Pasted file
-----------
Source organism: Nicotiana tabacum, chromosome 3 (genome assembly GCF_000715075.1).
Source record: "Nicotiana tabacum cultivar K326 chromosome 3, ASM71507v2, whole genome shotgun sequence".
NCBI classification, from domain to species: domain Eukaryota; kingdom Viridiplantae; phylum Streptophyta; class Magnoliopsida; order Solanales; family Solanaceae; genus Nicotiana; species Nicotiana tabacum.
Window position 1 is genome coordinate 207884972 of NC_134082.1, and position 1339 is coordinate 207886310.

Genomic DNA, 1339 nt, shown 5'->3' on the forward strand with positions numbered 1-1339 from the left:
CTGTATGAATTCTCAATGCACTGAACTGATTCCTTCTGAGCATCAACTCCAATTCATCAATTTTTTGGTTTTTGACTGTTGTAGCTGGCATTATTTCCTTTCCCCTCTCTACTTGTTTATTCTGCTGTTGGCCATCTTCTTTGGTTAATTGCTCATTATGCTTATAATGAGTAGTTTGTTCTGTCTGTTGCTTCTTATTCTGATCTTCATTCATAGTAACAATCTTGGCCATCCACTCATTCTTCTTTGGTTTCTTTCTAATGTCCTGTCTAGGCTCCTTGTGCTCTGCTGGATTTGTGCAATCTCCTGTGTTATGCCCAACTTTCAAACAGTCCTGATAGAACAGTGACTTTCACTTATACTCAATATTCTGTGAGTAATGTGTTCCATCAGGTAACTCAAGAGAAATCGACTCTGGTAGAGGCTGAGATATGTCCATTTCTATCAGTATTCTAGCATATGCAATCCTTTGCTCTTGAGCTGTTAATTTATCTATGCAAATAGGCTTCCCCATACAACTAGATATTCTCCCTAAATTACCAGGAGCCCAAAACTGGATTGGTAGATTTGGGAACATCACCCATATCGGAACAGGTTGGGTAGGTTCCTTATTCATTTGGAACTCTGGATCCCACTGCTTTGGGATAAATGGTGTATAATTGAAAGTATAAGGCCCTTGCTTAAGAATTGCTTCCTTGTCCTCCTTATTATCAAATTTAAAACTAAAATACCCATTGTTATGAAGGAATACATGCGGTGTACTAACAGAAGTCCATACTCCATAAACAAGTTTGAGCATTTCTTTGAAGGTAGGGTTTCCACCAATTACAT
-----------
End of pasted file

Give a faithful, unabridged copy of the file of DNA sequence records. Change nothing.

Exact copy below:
Source organism: Nicotiana tabacum, chromosome 3 (genome assembly GCF_000715075.1).
Source record: "Nicotiana tabacum cultivar K326 chromosome 3, ASM71507v2, whole genome shotgun sequence".
NCBI classification, from domain to species: domain Eukaryota; kingdom Viridiplantae; phylum Streptophyta; class Magnoliopsida; order Solanales; family Solanaceae; genus Nicotiana; species Nicotiana tabacum.
Window position 1 is genome coordinate 207884972 of NC_134082.1, and position 1339 is coordinate 207886310.

Genomic DNA, 1339 nt, shown 5'->3' on the forward strand with positions numbered 1-1339 from the left:
CTGTATGAATTCTCAATGCACTGAACTGATTCCTTCTGAGCATCAACTCCAATTCATCAATTTTTTGGTTTTTGACTGTTGTAGCTGGCATTATTTCCTTTCCCCTCTCTACTTGTTTATTCTGCTGTTGGCCATCTTCTTTGGTTAATTGCTCATTATGCTTATAATGAGTAGTTTGTTCTGTCTGTTGCTTCTTATTCTGATCTTCATTCATAGTAACAATCTTGGCCATCCACTCATTCTTCTTTGGTTTCTTTCTAATGTCCTGTCTAGGCTCCTTGTGCTCTGCTGGATTTGTGCAATCTCCTGTGTTATGCCCAACTTTCAAACAGTCCTGATAGAACAGTGACTTTCACTTATACTCAATATTCTGTGAGTAATGTGTTCCATCAGGTAACTCAAGAGAAATCGACTCTGGTAGAGGCTGAGATATGTCCATTTCTATCAGTATTCTAGCATATGCAATCCTTTGCTCTTGAGCTGTTAATTTATCTATGCAAATAGGCTTCCCCATACAACTAGATATTCTCCCTAAATTACCAGGAGCCCAAAACTGGATTGGTAGATTTGGGAACATCACCCATATCGGAACAGGTTGGGTAGGTTCCTTATTCATTTGGAACTCTGGATCCCACTGCTTTGGGATAAATGGTGTATAATTGAAAGTATAAGGCCCTTGCTTAAGAATTGCTTCCTTGTCCTCCTTATTATCAAATTTAAAACTAAAATACCCATTGTTATGAAGGAATACATGCGGTGTACTAACAGAAGTCCATACTCCATAAACAAGTTTGAGCATTTCTTTGAAGGTAGGGTTTCCACCAATTACAT